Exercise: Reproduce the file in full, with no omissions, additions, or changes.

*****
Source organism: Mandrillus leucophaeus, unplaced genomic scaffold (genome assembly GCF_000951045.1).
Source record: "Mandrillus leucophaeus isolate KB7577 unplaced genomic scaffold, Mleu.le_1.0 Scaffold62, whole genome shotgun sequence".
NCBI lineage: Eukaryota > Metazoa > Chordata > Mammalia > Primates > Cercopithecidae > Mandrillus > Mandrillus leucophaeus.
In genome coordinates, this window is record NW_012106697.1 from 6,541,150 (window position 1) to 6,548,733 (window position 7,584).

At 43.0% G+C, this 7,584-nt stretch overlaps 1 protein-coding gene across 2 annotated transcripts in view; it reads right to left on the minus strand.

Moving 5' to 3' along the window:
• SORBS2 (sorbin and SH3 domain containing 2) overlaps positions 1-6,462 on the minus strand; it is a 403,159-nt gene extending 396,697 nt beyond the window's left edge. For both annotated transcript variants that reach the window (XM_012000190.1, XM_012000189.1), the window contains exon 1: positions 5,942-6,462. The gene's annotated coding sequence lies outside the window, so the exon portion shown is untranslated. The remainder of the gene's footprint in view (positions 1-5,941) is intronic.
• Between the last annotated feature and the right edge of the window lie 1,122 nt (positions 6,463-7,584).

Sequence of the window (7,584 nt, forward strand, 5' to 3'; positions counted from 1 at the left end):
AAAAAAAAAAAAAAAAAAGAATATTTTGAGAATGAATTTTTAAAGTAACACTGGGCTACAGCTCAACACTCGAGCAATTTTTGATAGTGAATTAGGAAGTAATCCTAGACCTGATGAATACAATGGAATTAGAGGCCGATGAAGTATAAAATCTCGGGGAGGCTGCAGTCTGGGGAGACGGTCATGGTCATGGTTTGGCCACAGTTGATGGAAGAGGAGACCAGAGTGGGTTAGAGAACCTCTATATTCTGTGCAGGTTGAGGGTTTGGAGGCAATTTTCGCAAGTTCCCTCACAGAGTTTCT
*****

Source organism: Mandrillus leucophaeus, unplaced genomic scaffold (genome assembly GCF_000951045.1).
Source record: "Mandrillus leucophaeus isolate KB7577 unplaced genomic scaffold, Mleu.le_1.0 Scaffold62, whole genome shotgun sequence".
NCBI lineage: Eukaryota > Metazoa > Chordata > Mammalia > Primates > Cercopithecidae > Mandrillus > Mandrillus leucophaeus.
In genome coordinates, this window is record NW_012106697.1 from 6,541,150 (window position 1) to 6,548,733 (window position 7,584).

At 43.0% G+C, this 7,584-nt stretch overlaps 1 protein-coding gene across 2 annotated transcripts in view; it reads right to left on the minus strand.

Moving 5' to 3' along the window:
• SORBS2 (sorbin and SH3 domain containing 2) overlaps positions 1-6,462 on the minus strand; it is a 403,159-nt gene extending 396,697 nt beyond the window's left edge. For both annotated transcript variants that reach the window (XM_012000190.1, XM_012000189.1), the window contains exon 1: positions 5,942-6,462. The gene's annotated coding sequence lies outside the window, so the exon portion shown is untranslated. The remainder of the gene's footprint in view (positions 1-5,941) is intronic.
• Between the last annotated feature and the right edge of the window lie 1,122 nt (positions 6,463-7,584).

Sequence of the window (7,584 nt, forward strand, 5' to 3'; positions counted from 1 at the left end):
AAAAAAAAAAAAAAAAAAGAATATTTTGAGAATGAATTTTTAAAGTAACACTGGGCTACAGCTCAACACTCGAGCAATTTTTGATAGTGAATTAGGAAGTAATCCTAGACCTGATGAATACAATGGAATTAGAGGCCGATGAAGTATAAAATCTCGGGGAGGCTGCAGTCTGGGGAGACGGTCATGGTCATGGTTTGGCCACAGTTGATGGAAGAGGAGACCAGAGTGGGTTAGAGAACCTCTATATTCTGTGCAGGTTGAGGGTTTGGAGGCAATTTTCGCAAGTTCCCTCACAGAGTTTCT